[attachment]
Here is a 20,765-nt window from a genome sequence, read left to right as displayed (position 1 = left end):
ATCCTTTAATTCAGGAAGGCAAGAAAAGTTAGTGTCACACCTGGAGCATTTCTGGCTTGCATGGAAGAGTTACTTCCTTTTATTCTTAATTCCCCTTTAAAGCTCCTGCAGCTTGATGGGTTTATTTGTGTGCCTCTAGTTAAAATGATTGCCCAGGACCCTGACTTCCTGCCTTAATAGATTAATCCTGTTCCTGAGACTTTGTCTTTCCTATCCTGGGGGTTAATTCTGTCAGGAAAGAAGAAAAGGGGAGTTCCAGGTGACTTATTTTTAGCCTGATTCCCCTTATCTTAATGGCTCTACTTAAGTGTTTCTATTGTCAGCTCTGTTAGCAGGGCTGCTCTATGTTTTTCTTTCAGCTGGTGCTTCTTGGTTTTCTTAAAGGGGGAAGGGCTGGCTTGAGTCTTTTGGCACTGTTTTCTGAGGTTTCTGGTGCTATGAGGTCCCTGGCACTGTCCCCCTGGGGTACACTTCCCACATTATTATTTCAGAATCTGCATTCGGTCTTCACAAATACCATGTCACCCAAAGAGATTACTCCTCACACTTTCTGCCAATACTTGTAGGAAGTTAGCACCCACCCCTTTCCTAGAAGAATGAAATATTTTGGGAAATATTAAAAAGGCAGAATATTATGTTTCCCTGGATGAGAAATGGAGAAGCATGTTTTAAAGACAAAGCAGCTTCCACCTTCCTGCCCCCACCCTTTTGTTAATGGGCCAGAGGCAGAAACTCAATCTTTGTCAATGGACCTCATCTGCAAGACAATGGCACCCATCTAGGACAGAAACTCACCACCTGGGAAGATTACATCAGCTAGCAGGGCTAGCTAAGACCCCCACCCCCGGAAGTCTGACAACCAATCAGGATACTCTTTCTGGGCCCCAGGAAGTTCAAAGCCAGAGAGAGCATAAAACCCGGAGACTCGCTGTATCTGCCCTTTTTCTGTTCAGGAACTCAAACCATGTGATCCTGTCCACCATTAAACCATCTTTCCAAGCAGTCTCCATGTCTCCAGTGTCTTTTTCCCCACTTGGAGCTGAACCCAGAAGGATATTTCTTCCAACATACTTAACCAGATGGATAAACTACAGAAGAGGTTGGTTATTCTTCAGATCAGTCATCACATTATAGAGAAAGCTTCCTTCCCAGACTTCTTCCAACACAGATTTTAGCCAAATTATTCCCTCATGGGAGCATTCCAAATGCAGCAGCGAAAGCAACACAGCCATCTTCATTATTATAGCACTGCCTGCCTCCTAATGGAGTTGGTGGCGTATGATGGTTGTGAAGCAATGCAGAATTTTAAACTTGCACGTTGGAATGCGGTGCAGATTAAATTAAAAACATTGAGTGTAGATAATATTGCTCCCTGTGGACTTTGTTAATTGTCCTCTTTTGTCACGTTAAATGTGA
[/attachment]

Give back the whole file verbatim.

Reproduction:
Here is a 20,765-nt window from a genome sequence, read left to right as displayed (position 1 = left end):
ATCCTTTAATTCAGGAAGGCAAGAAAAGTTAGTGTCACACCTGGAGCATTTCTGGCTTGCATGGAAGAGTTACTTCCTTTTATTCTTAATTCCCCTTTAAAGCTCCTGCAGCTTGATGGGTTTATTTGTGTGCCTCTAGTTAAAATGATTGCCCAGGACCCTGACTTCCTGCCTTAATAGATTAATCCTGTTCCTGAGACTTTGTCTTTCCTATCCTGGGGGTTAATTCTGTCAGGAAAGAAGAAAAGGGGAGTTCCAGGTGACTTATTTTTAGCCTGATTCCCCTTATCTTAATGGCTCTACTTAAGTGTTTCTATTGTCAGCTCTGTTAGCAGGGCTGCTCTATGTTTTTCTTTCAGCTGGTGCTTCTTGGTTTTCTTAAAGGGGGAAGGGCTGGCTTGAGTCTTTTGGCACTGTTTTCTGAGGTTTCTGGTGCTATGAGGTCCCTGGCACTGTCCCCCTGGGGTACACTTCCCACATTATTATTTCAGAATCTGCATTCGGTCTTCACAAATACCATGTCACCCAAAGAGATTACTCCTCACACTTTCTGCCAATACTTGTAGGAAGTTAGCACCCACCCCTTTCCTAGAAGAATGAAATATTTTGGGAAATATTAAAAAGGCAGAATATTATGTTTCCCTGGATGAGAAATGGAGAAGCATGTTTTAAAGACAAAGCAGCTTCCACCTTCCTGCCCCCACCCTTTTGTTAATGGGCCAGAGGCAGAAACTCAATCTTTGTCAATGGACCTCATCTGCAAGACAATGGCACCCATCTAGGACAGAAACTCACCACCTGGGAAGATTACATCAGCTAGCAGGGCTAGCTAAGACCCCCACCCCCGGAAGTCTGACAACCAATCAGGATACTCTTTCTGGGCCCCAGGAAGTTCAAAGCCAGAGAGAGCATAAAACCCGGAGACTCGCTGTATCTGCCCTTTTTCTGTTCAGGAACTCAAACCATGTGATCCTGTCCACCATTAAACCATCTTTCCAAGCAGTCTCCATGTCTCCAGTGTCTTTTTCCCCACTTGGAGCTGAACCCAGAAGGATATTTCTTCCAACATACTTAACCAGATGGATAAACTACAGAAGAGGTTGGTTATTCTTCAGATCAGTCATCACATTATAGAGAAAGCTTCCTTCCCAGACTTCTTCCAACACAGATTTTAGCCAAATTATTCCCTCATGGGAGCATTCCAAATGCAGCAGCGAAAGCAACACAGCCATCTTCATTATTATAGCACTGCCTGCCTCCTAATGGAGTTGGTGGCGTATGATGGTTGTGAAGCAATGCAGAATTTTAAACTTGCACGTTGGAATGCGGTGCAGATTAAATTAAAAACATTGAGTGTAGATAATATTGCTCCCTGTGGACTTTGTTAATTGTCCTCTTTTGTCACGTTAAATGTGA